Dubya and Me
The American Scholar is the literary journal for Phi Beta Kappa. I subscribe and enjoyed this article about George Bush written by a Democratic journalism professor.
This is a clip of the SNL skit that he writes about in the article:
The president gestured for me to sit facing the beautiful, sunny vista, and he sat facing me, his back to the yard. We lit up, puffed on our cigars, caught up on family news, talked briefly about my memoir and my column in the Post-Dispatch, which he had read. I could think of only one question to ask him: “What is it like to be president of the United States?”
President Bush leaned forward, put his elbows on his knees, and stared at me intently. “Are we off the record?”
And he began to talk—and talk and talk for what must have been nearly three hours. I’ve never told anyone the specifics of what he said that night, not even my wife or closest friends. I did not make notes later and have only my memory. In the journalism world, off the record is off the record. But I have repeatedly described the hours as “amazing,” “remarkable,” “stunning.”
President Bush—and he was, no doubt, by then a real president—talked expansively about Afghanistan, Iraq, Iran, China, Korea, Russia. He talked about his reelection strategies, Iran’s nuclear ambitions, WMD and how he still believed they would be found, Colin Powell and Condoleezza Rice, Vladimir Putin. He talked about his aides and how tough their lives were, the long hours and stress and time away from their families, about how difficult it was for his daughters. He said that compared with everyone around a president, the president had the easiest job. He was the same confident, brash man I had met years ago, but I no longer sensed any hint of the old anger or the need for self-aggrandizement.
As he talked, I even thought about an old Saturday Night Live skit in which an amiable, bumbling President Ronald Reagan, played by Phil Hartman, goes behind closed doors to suddenly become a masterful operator in total charge at the White House. The transformation in Bush was that stunning to me. Perhaps a half hour into the conversation, we were joined by Bush’s campaign media adviser, Mark McKinnon, whom Bush had nicknamed “M-Kat.”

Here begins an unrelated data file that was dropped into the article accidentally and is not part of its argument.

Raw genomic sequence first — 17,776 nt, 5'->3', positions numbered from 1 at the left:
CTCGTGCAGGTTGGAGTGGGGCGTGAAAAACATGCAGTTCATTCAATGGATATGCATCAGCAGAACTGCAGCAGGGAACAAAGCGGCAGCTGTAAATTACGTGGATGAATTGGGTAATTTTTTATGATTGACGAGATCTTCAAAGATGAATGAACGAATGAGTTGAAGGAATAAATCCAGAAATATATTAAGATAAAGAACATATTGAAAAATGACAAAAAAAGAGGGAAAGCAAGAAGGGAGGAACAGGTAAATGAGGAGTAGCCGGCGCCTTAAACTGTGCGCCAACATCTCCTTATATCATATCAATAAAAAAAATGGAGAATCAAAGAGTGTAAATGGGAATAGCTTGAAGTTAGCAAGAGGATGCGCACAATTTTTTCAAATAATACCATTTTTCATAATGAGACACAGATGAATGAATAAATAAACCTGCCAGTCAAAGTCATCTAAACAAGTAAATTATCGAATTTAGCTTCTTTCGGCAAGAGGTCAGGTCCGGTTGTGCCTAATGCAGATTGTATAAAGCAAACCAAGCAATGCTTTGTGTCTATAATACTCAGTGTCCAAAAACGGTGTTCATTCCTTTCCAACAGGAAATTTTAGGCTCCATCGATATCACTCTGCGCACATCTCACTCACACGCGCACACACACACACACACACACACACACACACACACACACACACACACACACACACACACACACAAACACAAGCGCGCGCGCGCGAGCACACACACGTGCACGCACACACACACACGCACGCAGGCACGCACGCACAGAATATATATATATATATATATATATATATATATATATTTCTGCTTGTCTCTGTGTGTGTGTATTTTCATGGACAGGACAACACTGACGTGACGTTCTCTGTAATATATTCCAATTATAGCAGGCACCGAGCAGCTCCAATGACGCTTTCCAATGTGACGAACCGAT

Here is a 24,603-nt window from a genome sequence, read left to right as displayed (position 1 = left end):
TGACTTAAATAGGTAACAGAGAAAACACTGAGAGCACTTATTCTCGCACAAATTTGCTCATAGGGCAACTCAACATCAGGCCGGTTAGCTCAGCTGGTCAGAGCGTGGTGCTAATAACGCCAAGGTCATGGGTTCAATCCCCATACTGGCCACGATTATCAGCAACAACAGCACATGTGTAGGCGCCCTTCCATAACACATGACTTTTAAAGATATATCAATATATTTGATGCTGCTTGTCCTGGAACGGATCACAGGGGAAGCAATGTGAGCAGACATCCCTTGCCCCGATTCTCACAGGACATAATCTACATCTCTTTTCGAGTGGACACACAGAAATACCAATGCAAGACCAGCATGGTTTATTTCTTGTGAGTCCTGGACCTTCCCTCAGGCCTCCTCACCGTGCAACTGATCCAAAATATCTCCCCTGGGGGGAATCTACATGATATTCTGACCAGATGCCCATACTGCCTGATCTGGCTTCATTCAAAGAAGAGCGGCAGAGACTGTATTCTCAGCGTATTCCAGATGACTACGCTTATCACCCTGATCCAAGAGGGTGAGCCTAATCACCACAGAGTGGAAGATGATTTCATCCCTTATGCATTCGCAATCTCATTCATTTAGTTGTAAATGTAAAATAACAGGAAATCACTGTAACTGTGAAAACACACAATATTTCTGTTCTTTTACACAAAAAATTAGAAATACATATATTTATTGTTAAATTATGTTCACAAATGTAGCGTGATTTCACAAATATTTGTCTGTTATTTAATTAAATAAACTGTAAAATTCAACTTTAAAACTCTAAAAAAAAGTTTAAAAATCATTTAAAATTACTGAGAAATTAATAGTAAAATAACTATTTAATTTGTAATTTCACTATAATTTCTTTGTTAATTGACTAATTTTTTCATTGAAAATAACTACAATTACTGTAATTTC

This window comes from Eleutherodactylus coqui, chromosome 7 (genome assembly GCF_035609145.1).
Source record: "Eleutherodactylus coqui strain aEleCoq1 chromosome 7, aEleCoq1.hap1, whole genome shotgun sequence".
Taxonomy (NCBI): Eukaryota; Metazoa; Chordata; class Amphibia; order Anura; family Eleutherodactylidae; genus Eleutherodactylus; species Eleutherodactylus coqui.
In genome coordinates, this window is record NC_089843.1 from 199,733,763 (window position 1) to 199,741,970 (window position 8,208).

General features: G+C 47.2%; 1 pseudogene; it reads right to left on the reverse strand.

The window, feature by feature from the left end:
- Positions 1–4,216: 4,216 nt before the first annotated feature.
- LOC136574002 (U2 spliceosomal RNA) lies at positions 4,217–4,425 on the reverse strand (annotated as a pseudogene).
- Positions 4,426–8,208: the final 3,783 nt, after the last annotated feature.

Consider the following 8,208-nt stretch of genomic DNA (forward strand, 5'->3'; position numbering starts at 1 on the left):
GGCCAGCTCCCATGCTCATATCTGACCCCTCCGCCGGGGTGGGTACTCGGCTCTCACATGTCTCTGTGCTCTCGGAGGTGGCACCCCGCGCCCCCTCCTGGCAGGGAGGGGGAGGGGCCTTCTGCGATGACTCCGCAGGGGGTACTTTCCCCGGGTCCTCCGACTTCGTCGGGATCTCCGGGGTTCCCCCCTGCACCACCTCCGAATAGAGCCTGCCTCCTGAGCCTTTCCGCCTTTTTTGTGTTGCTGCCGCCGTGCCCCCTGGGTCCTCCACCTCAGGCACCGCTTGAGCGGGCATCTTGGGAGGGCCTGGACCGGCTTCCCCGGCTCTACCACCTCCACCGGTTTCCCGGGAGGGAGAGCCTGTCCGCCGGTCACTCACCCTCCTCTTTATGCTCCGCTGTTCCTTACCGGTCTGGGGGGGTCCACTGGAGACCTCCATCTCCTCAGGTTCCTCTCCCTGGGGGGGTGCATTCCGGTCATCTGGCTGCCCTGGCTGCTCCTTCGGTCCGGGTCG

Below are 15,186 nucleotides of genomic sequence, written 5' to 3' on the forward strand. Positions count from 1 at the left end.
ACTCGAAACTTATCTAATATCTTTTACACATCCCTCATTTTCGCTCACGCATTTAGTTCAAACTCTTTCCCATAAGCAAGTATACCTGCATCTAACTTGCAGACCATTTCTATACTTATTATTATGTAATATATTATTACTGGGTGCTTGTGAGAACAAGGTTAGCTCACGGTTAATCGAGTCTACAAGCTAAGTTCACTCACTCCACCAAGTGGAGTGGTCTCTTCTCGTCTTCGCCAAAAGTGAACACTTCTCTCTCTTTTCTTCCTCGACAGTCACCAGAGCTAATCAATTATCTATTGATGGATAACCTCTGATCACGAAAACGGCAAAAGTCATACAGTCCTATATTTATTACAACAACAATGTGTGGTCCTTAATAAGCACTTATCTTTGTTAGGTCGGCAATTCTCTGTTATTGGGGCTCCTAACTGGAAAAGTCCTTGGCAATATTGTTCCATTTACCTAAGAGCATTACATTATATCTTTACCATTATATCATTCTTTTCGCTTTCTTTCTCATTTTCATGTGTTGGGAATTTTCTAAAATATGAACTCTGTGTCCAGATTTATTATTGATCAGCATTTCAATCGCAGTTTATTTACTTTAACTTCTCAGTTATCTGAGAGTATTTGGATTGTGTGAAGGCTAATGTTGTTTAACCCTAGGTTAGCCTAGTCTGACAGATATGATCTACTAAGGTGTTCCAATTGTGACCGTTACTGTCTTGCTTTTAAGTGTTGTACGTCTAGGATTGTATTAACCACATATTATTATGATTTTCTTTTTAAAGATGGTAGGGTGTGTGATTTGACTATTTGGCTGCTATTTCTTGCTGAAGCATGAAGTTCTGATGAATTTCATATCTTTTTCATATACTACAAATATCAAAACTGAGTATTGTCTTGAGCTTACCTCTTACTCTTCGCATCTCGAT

“M-Kat used to be a Democrat, too,” Bush quipped, referring to me. “I converted him.”
After about an hour, Bush said that Laura was out of town and asked if McKinnon and I would like to join him for dinner. We did, of course, and we moved into the residence dining room, where Bush sat at the head of the table, McKinnon and I on either side, while the president’s black cat, Willie, lounged on the far end. Really, he just kept talking. I thought perhaps it was my naiveté that was making the evening seem so remarkable. But when the president was called away from the table for a few minutes, I asked McKinnon if working in the White House was as demanding as Bush had said. He said it was, and then he got a sort of faraway look in his eyes. “But then you have an evening like tonight,” I remember him saying. I left the White House in a daze. I even got lost in the pitch-black darkness and had to drive around the small parking lot for a few minutes to find my way to the gate. I called my wife, and she asked how the evening had gone. I couldn’t answer.
“I’ve never known you to be speechless,” she said, genuinely surprised.
I finally said, “It was like sitting and listening to Michael Jordan talk basketball or Pavarotti talk opera, listening to someone at the top of his game share his secrets.”
My takeaway: what a difference a decade had made.
"Be of good comfort, Master Ridley, and play the man! We shall this day light such a candle, by God's grace, in England, as I trust shall never be put out."
--Hugh Latimer, October 16, 1555